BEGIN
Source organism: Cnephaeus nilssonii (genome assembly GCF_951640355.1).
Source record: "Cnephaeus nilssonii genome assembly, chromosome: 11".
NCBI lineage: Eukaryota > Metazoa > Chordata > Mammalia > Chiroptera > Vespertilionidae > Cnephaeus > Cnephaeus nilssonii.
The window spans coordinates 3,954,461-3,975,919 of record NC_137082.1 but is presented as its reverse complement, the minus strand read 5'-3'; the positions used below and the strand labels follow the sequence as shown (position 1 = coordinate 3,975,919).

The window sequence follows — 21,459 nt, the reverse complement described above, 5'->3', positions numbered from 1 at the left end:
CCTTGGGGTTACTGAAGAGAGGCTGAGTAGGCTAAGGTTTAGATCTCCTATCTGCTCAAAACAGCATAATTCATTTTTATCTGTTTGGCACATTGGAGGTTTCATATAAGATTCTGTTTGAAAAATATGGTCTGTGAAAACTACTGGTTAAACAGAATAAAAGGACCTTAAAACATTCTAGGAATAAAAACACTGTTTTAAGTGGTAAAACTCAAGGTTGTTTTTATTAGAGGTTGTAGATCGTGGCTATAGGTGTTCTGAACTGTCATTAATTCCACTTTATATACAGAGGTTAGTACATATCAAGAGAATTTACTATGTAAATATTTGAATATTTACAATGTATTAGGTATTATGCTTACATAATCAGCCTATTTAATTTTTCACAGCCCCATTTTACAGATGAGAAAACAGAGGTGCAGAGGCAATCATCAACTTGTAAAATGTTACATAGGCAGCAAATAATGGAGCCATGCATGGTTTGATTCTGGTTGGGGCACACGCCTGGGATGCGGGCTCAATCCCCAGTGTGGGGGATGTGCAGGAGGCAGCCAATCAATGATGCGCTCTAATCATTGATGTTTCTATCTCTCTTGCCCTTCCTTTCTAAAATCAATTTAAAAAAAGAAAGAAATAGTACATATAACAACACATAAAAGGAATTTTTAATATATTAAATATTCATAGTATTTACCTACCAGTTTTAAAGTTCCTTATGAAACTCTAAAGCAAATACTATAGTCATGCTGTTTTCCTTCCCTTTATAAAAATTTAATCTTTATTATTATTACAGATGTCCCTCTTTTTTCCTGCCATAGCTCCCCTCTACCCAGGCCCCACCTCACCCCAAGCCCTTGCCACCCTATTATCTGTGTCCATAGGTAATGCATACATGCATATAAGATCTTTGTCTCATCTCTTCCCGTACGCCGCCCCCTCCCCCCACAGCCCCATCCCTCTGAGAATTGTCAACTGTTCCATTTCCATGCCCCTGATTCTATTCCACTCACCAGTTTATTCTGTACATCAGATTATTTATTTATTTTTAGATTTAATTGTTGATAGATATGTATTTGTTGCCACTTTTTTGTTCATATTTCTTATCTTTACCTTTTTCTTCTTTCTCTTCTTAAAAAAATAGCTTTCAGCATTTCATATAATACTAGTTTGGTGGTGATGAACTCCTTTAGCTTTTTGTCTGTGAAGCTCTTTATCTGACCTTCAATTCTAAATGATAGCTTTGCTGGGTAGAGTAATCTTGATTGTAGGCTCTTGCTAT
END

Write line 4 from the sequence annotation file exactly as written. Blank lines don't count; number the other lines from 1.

The window spans coordinates 3,954,461-3,975,919 of record NC_137082.1 but is presented as its reverse complement, the minus strand read 5'-3'; the positions used below and the strand labels follow the sequence as shown (position 1 = coordinate 3,975,919).